Something like that puts us through a sudden developmental crisis when we’ve been carefree with our cliques and just trying to deal with school. Erik Erikson took note of this dilemma in his psychosocial theory of development.

He labeled this stage “identity versus role confusion,” where the adolescent is faced with the task of establishing an enduring sense of self as opposed to being riddled with an uncertainty regarding who they are.

It means that teens are constantly engaged with the process of getting to know themselves and then testing this self-knowledge in the contexts of friendships, relationships, and the prospect of standing out among the crowd.

Benefits of Writing Young Adult Fiction

YA fiction has experienced a surge in popularity, with more and more novelists looking to the expertise of others on becoming blossoming YA authors.

However, beyond the fact that you’ll be initiated into a rapidly expanding category of fiction, you may be looking for something more inventive.

If your target market has always been adult audiences, then why would you suddenly start writing from the teen perspective?

Avoiding the Generational Pitfall

Perhaps your greatest motivation should come from the danger of getting stuck in a generation-tied perspective.

Depending on which age cohort you belong to, you inevitably share a particular spirit with a large group of people from around the world that were born within a certain period of time.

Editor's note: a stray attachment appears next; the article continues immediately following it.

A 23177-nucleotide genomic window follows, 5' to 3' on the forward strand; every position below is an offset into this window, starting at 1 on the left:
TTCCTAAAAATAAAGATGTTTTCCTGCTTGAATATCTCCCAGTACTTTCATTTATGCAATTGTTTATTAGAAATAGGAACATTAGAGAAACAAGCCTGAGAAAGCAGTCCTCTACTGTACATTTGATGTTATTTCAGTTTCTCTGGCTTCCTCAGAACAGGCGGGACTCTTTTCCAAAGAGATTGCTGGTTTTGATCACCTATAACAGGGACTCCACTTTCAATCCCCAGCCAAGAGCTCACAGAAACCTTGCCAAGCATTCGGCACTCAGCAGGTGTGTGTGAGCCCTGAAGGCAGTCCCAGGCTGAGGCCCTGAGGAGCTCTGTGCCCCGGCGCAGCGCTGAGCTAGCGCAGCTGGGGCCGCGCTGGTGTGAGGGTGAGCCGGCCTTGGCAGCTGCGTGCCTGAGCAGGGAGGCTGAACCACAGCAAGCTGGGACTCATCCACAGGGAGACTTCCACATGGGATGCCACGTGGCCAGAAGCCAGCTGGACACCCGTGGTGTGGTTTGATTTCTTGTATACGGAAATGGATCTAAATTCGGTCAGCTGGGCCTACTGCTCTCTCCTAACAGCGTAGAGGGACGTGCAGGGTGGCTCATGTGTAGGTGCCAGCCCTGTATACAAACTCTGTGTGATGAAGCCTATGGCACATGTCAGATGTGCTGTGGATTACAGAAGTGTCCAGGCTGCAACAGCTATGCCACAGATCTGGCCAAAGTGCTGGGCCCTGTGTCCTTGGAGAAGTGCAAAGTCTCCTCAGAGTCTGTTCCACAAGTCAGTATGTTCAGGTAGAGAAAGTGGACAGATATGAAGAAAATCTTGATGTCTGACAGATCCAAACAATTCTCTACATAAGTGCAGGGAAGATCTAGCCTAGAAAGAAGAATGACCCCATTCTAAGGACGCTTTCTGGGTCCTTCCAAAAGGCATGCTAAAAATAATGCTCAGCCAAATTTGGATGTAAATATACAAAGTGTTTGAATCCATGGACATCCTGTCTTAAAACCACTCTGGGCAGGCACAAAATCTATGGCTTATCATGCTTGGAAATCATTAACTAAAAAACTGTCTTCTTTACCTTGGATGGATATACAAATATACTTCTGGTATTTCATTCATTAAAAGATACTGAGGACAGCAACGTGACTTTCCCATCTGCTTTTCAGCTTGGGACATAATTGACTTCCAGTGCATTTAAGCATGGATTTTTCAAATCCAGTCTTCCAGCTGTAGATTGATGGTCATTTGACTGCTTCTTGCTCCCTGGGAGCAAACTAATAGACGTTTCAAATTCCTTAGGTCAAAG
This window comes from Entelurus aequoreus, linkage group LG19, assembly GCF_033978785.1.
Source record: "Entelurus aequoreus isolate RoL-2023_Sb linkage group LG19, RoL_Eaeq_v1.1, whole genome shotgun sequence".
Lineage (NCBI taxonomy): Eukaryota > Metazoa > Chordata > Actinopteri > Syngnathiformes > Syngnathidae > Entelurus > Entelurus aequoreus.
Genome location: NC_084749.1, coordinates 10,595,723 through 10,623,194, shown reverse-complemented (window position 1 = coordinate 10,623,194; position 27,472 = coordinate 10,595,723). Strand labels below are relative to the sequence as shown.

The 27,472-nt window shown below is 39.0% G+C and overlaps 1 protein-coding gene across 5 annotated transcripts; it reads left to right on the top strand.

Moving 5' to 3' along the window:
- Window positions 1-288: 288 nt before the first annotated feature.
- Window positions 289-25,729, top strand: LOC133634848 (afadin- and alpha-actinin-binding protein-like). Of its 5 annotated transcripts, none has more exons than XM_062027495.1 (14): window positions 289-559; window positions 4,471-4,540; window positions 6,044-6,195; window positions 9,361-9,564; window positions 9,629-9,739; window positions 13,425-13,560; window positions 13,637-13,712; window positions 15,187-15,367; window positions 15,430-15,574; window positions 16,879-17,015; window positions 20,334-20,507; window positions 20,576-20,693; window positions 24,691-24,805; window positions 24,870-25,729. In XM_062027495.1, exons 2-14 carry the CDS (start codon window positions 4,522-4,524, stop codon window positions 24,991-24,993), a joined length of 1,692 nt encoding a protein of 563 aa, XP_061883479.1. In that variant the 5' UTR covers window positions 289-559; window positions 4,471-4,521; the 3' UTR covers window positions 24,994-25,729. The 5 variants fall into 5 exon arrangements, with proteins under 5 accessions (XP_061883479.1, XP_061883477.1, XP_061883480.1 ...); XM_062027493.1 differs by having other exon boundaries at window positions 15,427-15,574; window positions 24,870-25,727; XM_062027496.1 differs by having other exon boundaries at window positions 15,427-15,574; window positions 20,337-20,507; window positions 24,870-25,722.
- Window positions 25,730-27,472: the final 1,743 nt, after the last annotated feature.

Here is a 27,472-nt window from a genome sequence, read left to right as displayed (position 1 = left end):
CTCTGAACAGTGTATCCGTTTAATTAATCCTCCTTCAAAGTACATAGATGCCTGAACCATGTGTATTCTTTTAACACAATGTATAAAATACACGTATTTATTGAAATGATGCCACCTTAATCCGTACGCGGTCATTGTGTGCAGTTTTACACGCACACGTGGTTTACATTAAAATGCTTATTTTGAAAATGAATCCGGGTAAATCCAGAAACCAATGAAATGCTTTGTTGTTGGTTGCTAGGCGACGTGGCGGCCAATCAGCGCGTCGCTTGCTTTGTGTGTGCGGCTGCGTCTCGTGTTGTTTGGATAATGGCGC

This classifies you in a certain generation—a category of individuals that have been extensively studied for their dominant perspective of the world and the qualities that they have to offer it.

Take the topic of ambition, for example. If you're a Cusper (Generation X, born between 1965–1980), then you probably had a fierce independence that made you define clear set goals for your life.

Growing up as a millennial (Generation Y, 1980–1994), you were likely to be more idealistic and willing to be adaptable in achieving your dream—convinced anything was possible.

In comparison, anyone from Generation Z entered the world with an openness to experience, while still tempered to a realistic view of the world that often drives them toward goals for the greater good.

Understanding differences like these are critical because they demonstrate how things that were important to you may not be cool for the modern teenager.